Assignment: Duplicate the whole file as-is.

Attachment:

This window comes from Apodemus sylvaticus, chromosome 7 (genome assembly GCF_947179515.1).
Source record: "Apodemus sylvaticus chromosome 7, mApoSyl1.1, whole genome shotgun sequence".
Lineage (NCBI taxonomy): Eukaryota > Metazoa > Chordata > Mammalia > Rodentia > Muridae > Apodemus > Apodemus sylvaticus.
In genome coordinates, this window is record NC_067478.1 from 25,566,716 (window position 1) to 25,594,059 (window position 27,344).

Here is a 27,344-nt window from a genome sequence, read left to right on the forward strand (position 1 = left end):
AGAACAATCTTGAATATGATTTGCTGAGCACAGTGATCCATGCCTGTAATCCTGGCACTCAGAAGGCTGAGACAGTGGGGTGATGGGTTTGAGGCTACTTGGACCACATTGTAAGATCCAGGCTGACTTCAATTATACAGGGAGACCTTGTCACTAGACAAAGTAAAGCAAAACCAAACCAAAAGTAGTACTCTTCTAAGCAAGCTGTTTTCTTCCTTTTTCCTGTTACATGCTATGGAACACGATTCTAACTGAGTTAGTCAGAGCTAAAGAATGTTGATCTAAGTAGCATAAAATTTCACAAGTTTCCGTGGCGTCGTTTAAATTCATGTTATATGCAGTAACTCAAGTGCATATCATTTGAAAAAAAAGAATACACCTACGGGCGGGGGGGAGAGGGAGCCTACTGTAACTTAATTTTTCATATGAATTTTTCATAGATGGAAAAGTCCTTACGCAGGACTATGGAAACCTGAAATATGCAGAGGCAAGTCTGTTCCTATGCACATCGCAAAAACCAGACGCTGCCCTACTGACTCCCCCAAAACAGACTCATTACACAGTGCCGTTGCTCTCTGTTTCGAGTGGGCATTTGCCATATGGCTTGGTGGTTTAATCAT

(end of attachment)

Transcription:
This window comes from Apodemus sylvaticus, chromosome 7 (genome assembly GCF_947179515.1).
Source record: "Apodemus sylvaticus chromosome 7, mApoSyl1.1, whole genome shotgun sequence".
Lineage (NCBI taxonomy): Eukaryota > Metazoa > Chordata > Mammalia > Rodentia > Muridae > Apodemus > Apodemus sylvaticus.
In genome coordinates, this window is record NC_067478.1 from 25,566,716 (window position 1) to 25,594,059 (window position 27,344).

Here is a 27,344-nt window from a genome sequence, read left to right on the forward strand (position 1 = left end):
AGAACAATCTTGAATATGATTTGCTGAGCACAGTGATCCATGCCTGTAATCCTGGCACTCAGAAGGCTGAGACAGTGGGGTGATGGGTTTGAGGCTACTTGGACCACATTGTAAGATCCAGGCTGACTTCAATTATACAGGGAGACCTTGTCACTAGACAAAGTAAAGCAAAACCAAACCAAAAGTAGTACTCTTCTAAGCAAGCTGTTTTCTTCCTTTTTCCTGTTACATGCTATGGAACACGATTCTAACTGAGTTAGTCAGAGCTAAAGAATGTTGATCTAAGTAGCATAAAATTTCACAAGTTTCCGTGGCGTCGTTTAAATTCATGTTATATGCAGTAACTCAAGTGCATATCATTTGAAAAAAAAGAATACACCTACGGGCGGGGGGGAGAGGGAGCCTACTGTAACTTAATTTTTCATATGAATTTTTCATAGATGGAAAAGTCCTTACGCAGGACTATGGAAACCTGAAATATGCAGAGGCAAGTCTGTTCCTATGCACATCGCAAAAACCAGACGCTGCCCTACTGACTCCCCCAAAACAGACTCATTACACAGTGCCGTTGCTCTCTGTTTCGAGTGGGCATTTGCCATATGGCTTGGTGGTTTAATCAT